Usually, the fake ones have slightly different colors and miss brandings/ logos that would be there on the original cartridges. Fake SNES cartridges might also use plastic screws, which Nintendo never had in their original cartridges.
What Is The Lifespan Of A SNES Cartridge?
SNES cartridges are very tough, and can easily shrug off falls from heights of 4 or 5 feet. Dust is also not an issue since you can clean the metal contacts with a Q-tip and some rubbing alcohol. Game code is stored in Mask ROM chips, and these don’t fade away like modern flash chips.
However, the coin cell inside a SNES cartridge that powers the SRAM chip will die out eventually. Depending on the conditions in which you store your SNES games, this process can take anywhere from 15 to 30 years.
SRAM chips sip very little power, and the coin cells are replaceable. So even if the battery dies, you can swap it for a new one.
SNES uses the CR2032 cell in its cartridges. Always purchase batteries that come with soldered tabs, you don’t want to solder the tabs yourself. Because the heat from soldering might cause the lithium-ion battery to explode.
Which SNES Games Have Colored Cartridges?
Most SNES games, like 99% of them, come in grey cartridges to match the console’s theme. However, three games were released with colored cartridges.
These were Killer Instinct (1995), Doom (1995), and Spiderman-Man and Venom: Maximum Carnage (1994). Killer Instinct had a black cartridge, while both Doom and Spider-Man used red cartridges.
Can SNES Classic Play SNES Cartridges?
No, the cartridge slot on top of the SNES Classic is just there for cosmetic reasons and it doesn’t have any hardware underneath to read SNES cartridges. The SNES Classic is just an ARM-powered plastic box that comes with 21 preloaded games, and you can’t add any new ones from your collection. Unless you hack the console, which lets you load whichever game you want.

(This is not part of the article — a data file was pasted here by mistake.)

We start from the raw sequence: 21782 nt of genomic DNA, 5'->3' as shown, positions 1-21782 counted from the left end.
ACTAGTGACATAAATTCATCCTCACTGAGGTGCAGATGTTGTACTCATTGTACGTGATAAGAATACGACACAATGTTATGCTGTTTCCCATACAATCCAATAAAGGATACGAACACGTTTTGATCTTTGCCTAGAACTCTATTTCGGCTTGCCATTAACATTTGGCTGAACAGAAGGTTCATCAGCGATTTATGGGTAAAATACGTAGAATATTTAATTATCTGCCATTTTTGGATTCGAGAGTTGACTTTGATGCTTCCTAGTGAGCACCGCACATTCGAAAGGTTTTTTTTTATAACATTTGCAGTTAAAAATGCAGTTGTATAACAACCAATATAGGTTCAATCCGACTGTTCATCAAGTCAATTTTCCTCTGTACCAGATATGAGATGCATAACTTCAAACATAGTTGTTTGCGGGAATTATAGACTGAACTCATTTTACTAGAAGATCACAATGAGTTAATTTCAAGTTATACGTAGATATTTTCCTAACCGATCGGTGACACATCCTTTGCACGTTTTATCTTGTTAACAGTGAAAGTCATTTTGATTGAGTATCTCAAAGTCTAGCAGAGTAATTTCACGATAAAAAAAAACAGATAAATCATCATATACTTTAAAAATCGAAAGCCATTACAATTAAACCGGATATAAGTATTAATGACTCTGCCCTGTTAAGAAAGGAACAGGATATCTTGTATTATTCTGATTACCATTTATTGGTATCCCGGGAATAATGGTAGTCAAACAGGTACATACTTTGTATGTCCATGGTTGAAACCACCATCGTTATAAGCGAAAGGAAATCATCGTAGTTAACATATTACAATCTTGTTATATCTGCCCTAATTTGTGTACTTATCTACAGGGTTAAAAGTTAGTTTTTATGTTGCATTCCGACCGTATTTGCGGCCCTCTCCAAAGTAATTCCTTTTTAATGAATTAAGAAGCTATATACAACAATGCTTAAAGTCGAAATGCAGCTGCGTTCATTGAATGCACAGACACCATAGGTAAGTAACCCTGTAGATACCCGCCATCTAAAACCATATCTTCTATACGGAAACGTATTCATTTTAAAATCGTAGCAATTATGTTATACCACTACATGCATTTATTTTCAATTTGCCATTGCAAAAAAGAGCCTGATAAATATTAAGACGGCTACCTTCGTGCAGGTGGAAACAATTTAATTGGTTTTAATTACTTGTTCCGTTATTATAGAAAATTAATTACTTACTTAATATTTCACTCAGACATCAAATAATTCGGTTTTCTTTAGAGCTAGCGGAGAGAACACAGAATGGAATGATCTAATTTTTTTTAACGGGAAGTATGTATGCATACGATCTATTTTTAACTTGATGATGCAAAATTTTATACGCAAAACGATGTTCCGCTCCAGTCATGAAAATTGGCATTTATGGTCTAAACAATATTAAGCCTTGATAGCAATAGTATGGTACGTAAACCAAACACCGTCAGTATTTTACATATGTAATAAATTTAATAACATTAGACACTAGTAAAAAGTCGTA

Yes, the mod isn’t Nintendo-approved but they probably should have done a better job of designing their throwback retro console. Having just 21 games is quite disappointing, especially when you’re missing classics like Chrono Trigger, Harvest Moon, Mortal Kombat II, and Dragon Quest III. Nintendo didn’t even release digital copies of SNES games that users could purchase and download into their SNES classic (it can’t even go online).
To play more games on your SNES Classic, you can jailbreak it and load ROMs via USB. You can also purchase an accessory called Classic2Magic (C2M) that lets you play SNES cartridges on your SNES Classic.
What Year Did They Stop Making SNES Games?
Nintendo discontinued SNES production in 1999, a year after releasing the final licensed game in North America- Frogger. In Japan, Nintendo continued selling the Super Famicom until 2003. New games like Metal Slader Glory were made until 2000, for the Japanese market.
I hope this article helped you understand why some SNES cartridges look different. In North America, Nintendo updated the SNES design and removed the Eject button. The cartridges were also redesigned so they would be easier to remove without damaging the game or console.
Early SNES games have a notch on the front plate, while later SNES games have a ramp. The notch prevented users from removing the cartridge while the power button was in its “On” position. SNES model SNS-101 removed this feature and is designed for the newer cartridges (it can still play the older ones).